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'Botched IRA warning' led to Birmingham pub bombings deaths, inquest finds

Emergency services at the aftermath of one of the Birmingham pub bombings in 1974
Emergency services at the aftermath of one of the Birmingham pub bombings in 1974
The Mulberry Bush bomb killed 10 people (PA)
The Birmingham bombings
The former site of the Mulberry Bush pub off St Martin’s Queensway, Birmingham, as it looks today (Richard Vernalls/PA)

A botched warning call by the IRA caused or contributed to the deaths of 21 people killed in the 1974 Birmingham pub bombings, an inquest jury at the city's civil court has concluded.

Two massive detonations caused what one witness described as "pure carnage", ripping apart the packed Mulberry Bush and Tavern in the Town pubs on the night of November 21, killing 21 and injuring 220 more.

The 11-member jury panel, which sat for almost six weeks and deliberated for almost five hours, unanimously determined that an inadequate warning call by the Provisional IRA, which carried out the attacks, cost the stretched police vital minutes.

They also found there were no failings, errors or omissions by West Midlands Police's response to the bomb warning call, and further concluded there was no tip-off to the force, giving advanced warning the blasts were going to happen.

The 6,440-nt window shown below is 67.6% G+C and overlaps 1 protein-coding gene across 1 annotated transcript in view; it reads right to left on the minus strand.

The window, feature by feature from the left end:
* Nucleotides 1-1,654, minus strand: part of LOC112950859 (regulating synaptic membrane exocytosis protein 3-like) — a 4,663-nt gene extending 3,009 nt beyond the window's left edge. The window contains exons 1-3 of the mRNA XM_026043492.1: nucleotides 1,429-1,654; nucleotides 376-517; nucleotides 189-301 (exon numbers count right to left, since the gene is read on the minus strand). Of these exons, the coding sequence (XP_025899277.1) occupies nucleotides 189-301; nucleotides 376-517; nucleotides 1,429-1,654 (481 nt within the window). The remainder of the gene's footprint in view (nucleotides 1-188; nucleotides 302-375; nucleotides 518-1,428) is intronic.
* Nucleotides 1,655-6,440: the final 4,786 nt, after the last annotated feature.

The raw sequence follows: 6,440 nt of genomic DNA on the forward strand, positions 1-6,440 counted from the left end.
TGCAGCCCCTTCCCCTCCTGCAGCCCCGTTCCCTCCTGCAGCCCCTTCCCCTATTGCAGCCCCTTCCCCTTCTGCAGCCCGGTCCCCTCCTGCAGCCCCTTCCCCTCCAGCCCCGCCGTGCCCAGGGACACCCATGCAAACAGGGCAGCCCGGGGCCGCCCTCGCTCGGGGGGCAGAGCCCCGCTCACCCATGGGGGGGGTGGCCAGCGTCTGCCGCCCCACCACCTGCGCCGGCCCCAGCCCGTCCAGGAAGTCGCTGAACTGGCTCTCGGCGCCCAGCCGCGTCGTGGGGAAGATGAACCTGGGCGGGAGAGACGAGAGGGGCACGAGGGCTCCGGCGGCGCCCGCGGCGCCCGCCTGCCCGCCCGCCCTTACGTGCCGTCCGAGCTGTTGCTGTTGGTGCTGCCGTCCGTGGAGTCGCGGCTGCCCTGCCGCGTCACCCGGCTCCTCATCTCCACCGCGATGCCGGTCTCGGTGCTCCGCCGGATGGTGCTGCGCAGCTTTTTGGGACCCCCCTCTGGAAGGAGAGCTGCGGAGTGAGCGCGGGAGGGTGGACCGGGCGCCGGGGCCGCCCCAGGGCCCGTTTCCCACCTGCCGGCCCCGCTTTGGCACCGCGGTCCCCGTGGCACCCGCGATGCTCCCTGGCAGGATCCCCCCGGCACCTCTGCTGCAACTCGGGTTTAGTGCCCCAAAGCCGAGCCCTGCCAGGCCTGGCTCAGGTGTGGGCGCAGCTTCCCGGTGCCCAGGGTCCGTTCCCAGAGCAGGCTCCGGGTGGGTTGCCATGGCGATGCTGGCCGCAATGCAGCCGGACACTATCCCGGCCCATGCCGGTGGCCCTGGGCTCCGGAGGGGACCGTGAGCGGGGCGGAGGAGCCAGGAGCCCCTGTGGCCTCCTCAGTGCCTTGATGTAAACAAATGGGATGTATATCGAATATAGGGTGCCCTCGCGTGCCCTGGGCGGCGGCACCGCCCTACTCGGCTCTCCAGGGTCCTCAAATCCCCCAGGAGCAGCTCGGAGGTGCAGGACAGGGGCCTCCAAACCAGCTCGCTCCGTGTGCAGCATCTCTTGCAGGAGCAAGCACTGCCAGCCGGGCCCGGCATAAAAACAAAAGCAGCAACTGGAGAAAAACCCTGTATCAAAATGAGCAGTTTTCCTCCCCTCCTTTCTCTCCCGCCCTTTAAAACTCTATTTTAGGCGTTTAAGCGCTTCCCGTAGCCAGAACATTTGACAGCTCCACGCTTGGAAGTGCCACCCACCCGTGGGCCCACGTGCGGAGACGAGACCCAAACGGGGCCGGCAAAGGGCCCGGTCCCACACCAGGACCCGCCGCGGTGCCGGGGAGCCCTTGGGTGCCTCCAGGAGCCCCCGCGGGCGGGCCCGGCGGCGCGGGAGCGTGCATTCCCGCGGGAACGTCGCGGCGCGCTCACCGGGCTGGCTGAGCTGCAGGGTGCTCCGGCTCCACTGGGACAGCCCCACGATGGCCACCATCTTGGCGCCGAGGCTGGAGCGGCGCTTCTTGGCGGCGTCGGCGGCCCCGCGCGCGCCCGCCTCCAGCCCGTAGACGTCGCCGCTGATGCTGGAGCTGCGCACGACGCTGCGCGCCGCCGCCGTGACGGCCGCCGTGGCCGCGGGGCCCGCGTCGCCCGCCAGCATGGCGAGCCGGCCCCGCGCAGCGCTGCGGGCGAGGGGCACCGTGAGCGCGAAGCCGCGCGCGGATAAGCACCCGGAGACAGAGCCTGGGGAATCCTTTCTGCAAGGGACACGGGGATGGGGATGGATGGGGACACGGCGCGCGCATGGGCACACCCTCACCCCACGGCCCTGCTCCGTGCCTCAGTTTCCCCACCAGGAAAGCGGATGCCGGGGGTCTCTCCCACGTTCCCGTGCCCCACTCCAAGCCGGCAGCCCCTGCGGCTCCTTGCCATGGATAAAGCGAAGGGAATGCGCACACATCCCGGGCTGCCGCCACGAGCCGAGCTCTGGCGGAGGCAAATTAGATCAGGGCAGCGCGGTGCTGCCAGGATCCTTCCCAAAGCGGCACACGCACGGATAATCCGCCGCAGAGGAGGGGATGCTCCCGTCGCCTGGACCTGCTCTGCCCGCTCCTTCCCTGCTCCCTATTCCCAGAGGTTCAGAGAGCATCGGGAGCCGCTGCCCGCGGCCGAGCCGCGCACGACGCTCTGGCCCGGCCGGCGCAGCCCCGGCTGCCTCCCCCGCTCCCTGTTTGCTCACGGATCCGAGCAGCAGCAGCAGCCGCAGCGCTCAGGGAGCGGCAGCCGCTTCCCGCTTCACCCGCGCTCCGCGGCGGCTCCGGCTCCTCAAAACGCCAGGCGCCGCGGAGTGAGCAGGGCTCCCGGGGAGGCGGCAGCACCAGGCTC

The six female and five male jurors concluded all the victims were unlawfully killed, following a direction from coroner Sir Peter Thornton QC.

Sir Peter said: "The atrocities of the night of Thursday 21 November 1974 are now etched in the history of Birmingham.

"Those dreadful events will never be forgotten because the people of Birmingham will never forget the 21 lives that were tragically lost."

He added: "I wish to express my condolences to the families and friends who lost loved ones in these terrible bombings.

"I wish to express my admiration and respect for the dignity in which you have conducted yourselves during the difficult time of the inquests."

Qualifying the jury findings in relation to the police’s response, the panel’s foreman told the court: “The decision was based on the balance of the evidence provided.”

The inquests, at the civil courts building in Birmingham, came about after years of campaigning by relatives of the dead for a full account into what happened that night.

The pub bombings were the deadliest post-Second World War attack on the British mainland, until the 7/7 London terrorist attacks in 2005.

A botched investigation by West Midlands Police led to the 1975 convictions of the Birmingham Six, but their convictions were quashed by the Court of Appeal in 1991.

Julie Hambleton, who lost her older sister in the bombings, said before the hearings that bereaved families wanted “truth, justice and accountability”.

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(PA Graphics)

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